4. Longevity Yields a Better Portfolio. Another reason it takes a few years for gift officers to truly tap the capacity of their assigned prospects is that new fundraisers usually receive a “discovery” portfolio that necessarily requires numerous qualifying calls, many of which result in prospects being removed from consideration. Those dropped prospects are then replaced by others (who may also be dropped) before this iterative process eventually yields for each gift officer a solid collection of genuine major gift donors–a progression that can reasonably take 2-4 years to complete. Unfortunately, if development professionals leave their position prematurely, neither they nor their institutions get to harvest the fruits of their labors.
  5. Fundraisers are Measured by Funds Raised. Because the demand for strong development professionals outstrips the available supply, it is possible to move from job to job over a short period of time. It’s also possible for a newbie to get lucky with one or two big gifts early in their tenure and parlay that into another job. But in the final analysis, effective development work is all about building relationships and closing big gifts. If you cannot one day point to a single multi-year tenure during which you showed progressive growth and demonstrated your ability to close multiple large gifts, you will have fallen short of your full potential: You will have limited the philanthropic capacity of both the organizations you served and their donors, as well as short-changed your own prospects for professional advancement and personal satisfaction.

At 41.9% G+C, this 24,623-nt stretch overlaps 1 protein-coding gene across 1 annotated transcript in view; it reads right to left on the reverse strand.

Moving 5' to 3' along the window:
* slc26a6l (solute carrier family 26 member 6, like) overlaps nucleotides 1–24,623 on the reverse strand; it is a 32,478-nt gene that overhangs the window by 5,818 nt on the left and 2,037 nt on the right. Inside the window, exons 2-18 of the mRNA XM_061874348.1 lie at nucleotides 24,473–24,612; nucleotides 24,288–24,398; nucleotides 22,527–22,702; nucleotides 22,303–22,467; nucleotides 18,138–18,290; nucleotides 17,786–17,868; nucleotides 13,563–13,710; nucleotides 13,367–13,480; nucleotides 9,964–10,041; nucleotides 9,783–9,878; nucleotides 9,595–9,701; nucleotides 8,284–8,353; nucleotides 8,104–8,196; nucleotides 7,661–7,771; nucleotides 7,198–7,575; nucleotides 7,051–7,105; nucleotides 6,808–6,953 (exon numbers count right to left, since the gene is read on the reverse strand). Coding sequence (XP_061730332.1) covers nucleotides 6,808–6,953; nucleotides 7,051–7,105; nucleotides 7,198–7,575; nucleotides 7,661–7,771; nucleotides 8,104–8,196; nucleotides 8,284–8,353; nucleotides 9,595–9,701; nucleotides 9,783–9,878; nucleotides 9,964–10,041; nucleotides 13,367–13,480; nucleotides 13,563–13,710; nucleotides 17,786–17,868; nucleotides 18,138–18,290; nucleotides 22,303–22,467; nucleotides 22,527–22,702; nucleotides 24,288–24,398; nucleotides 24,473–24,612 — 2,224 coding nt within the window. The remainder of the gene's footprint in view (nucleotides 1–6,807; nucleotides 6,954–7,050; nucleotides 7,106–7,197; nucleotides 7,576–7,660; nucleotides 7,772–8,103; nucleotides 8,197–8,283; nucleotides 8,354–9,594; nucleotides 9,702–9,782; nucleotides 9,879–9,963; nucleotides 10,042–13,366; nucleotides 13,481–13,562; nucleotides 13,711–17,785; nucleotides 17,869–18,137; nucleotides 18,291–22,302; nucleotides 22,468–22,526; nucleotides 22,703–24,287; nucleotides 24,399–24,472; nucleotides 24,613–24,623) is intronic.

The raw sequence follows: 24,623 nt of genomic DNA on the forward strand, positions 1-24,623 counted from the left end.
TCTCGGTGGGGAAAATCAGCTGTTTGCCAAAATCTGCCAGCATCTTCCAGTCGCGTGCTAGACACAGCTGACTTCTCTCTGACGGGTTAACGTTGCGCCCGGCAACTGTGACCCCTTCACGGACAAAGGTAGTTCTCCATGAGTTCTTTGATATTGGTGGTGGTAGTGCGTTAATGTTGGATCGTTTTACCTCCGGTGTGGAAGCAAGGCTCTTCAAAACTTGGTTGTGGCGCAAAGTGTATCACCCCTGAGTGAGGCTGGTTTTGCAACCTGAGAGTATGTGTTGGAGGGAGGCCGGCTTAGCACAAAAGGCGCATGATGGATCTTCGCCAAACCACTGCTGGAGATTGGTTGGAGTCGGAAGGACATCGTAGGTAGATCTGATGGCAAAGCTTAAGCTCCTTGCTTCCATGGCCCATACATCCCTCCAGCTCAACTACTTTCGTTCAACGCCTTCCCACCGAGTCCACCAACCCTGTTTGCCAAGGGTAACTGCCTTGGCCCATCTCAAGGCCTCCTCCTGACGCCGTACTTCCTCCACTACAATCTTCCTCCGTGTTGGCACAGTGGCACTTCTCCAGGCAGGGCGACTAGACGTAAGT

6. Results Get Rewarded. We all want to be rewarded for our work, and we can sometimes convince ourselves that by leaving our current employer we’ll find better rewards elsewhere. Nonetheless, even in our present-day culture of immediate gratification, rewards still have to be earned, and the process of earning them takes time. As I suggested earlier, unless gift officers allow themselves adequate time to fully explore their portfolios, develop relationships and produce results, those earned rewards won’t be forthcoming. Truly productive gift officers are highly prized, and most institutions will act within reason to retain them. But a gift officer can’t expect such VIP treatment unless they’ve earned it, and they definitely cannot earn it during a short tenure.
  7. Define Your Rewards and Go After Them. What are the rewards major gift officers want? Compensation, of course. But various studies, including a 2014 Bentz Whaley Flessner survey of frontline fundraisers, revealed that gift officers’ most desired rewards are actually not dollars but other less tangible items: A better prospect portfolio, professional development opportunities, information from and access to leadership, new challenges, and recognition. As a development officer, you do have some control over these perquisites: Make a case to attend a workshop to develop a relevant new skill set. Suggest that you be involved in preparing a major solicitation. Ask to take on a new responsibility (that won’t interfere with your other duties of course). And above all else, challenge yourself to become more strategic and engaged with your own best prospects–and thus produce more gift dollars.